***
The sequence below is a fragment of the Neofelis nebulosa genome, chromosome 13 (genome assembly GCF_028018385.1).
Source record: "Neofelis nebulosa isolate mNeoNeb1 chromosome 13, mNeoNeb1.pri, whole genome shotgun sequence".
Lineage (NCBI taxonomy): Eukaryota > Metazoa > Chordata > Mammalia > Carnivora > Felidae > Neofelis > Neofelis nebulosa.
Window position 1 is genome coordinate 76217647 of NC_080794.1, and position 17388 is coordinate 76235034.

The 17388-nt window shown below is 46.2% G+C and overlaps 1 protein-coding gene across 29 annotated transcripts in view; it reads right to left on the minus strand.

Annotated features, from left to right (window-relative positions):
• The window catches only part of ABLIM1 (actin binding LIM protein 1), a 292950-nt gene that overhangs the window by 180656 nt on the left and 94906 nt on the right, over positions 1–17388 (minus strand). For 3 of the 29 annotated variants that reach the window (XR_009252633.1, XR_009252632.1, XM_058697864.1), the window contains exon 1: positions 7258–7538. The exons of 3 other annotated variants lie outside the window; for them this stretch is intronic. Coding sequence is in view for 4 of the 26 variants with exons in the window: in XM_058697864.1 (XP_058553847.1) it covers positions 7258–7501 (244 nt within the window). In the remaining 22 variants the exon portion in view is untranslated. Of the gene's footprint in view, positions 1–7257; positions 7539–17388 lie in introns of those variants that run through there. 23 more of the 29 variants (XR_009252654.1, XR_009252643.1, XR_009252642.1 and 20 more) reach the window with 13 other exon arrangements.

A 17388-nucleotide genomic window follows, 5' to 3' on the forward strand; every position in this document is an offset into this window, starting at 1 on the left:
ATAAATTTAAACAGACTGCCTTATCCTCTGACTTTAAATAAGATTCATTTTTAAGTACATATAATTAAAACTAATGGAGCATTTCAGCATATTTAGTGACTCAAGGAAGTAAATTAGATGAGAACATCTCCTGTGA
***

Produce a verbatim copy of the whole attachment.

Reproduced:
The sequence below is a fragment of the Neofelis nebulosa genome, chromosome 13 (genome assembly GCF_028018385.1).
Source record: "Neofelis nebulosa isolate mNeoNeb1 chromosome 13, mNeoNeb1.pri, whole genome shotgun sequence".
Lineage (NCBI taxonomy): Eukaryota > Metazoa > Chordata > Mammalia > Carnivora > Felidae > Neofelis > Neofelis nebulosa.
Window position 1 is genome coordinate 76217647 of NC_080794.1, and position 17388 is coordinate 76235034.

The 17388-nt window shown below is 46.2% G+C and overlaps 1 protein-coding gene across 29 annotated transcripts in view; it reads right to left on the minus strand.

Annotated features, from left to right (window-relative positions):
• The window catches only part of ABLIM1 (actin binding LIM protein 1), a 292950-nt gene that overhangs the window by 180656 nt on the left and 94906 nt on the right, over positions 1–17388 (minus strand). For 3 of the 29 annotated variants that reach the window (XR_009252633.1, XR_009252632.1, XM_058697864.1), the window contains exon 1: positions 7258–7538. The exons of 3 other annotated variants lie outside the window; for them this stretch is intronic. Coding sequence is in view for 4 of the 26 variants with exons in the window: in XM_058697864.1 (XP_058553847.1) it covers positions 7258–7501 (244 nt within the window). In the remaining 22 variants the exon portion in view is untranslated. Of the gene's footprint in view, positions 1–7257; positions 7539–17388 lie in introns of those variants that run through there. 23 more of the 29 variants (XR_009252654.1, XR_009252643.1, XR_009252642.1 and 20 more) reach the window with 13 other exon arrangements.

A 17388-nucleotide genomic window follows, 5' to 3' on the forward strand; every position in this document is an offset into this window, starting at 1 on the left:
ATAAATTTAAACAGACTGCCTTATCCTCTGACTTTAAATAAGATTCATTTTTAAGTACATATAATTAAAACTAATGGAGCATTTCAGCATATTTAGTGACTCAAGGAAGTAAATTAGATGAGAACATCTCCTGTGA